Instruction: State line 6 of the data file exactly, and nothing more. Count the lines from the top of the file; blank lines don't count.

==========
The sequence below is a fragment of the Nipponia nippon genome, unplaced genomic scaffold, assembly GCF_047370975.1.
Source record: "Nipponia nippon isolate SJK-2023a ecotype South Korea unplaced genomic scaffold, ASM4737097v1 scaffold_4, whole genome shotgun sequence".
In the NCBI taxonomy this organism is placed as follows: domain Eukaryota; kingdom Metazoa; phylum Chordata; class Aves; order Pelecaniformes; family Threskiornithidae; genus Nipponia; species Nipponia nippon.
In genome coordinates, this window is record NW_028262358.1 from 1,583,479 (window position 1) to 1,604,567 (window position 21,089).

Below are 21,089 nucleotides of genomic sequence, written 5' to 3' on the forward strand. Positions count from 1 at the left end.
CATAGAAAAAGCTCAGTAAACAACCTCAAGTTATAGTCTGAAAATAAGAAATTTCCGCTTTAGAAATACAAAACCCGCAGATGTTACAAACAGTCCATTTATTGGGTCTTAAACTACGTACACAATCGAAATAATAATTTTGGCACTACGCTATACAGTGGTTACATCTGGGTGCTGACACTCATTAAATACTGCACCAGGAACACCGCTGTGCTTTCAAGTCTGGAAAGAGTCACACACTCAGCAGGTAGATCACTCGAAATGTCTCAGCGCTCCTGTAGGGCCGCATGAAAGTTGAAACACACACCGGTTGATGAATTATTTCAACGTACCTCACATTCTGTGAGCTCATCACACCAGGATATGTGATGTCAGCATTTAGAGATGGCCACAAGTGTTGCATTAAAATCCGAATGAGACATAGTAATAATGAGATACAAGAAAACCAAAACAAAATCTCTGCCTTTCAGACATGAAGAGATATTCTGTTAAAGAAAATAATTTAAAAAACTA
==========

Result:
CATAGAAAAAGCTCAGTAAACAACCTCAAGTTATAGTCTGAAAATAAGAAATTTCCGCTTTAGAAATACAAAACCCGCAGATGTTACAAACAGTCCATTTATTGGGTCTTAAACTACGTACACAATCGAAATAATAATTTTGGCACTACGCTATACAGTGGTTACATCTGGGTGCTGACACTCATTAAATACTGCACCAGGAACACCGCTGTGCTTTCAAGTCTGGAAAGAGTCACACACTCAGCAGGTAGATCACTCGAAATGTCTCAGCGCTCCTGTAGGGCCGCATGAAAGTTGAAACACACACCGGTTGATGAATTATTTCAACGTACCTCACATTCTGTGAGCTCATCACACCAGGATATGTGATGTCAGCATTTAGAGATGGCCACAAGTGTTGCATTAAAATCCGAATGAGACATAGTAATAATGAGATACAAGAAAACCAAAACAAAATCTCTGCCTTTCAGACATGAAGAGATATTCTGTTAAAGAAAATAATTTAAAAAACTA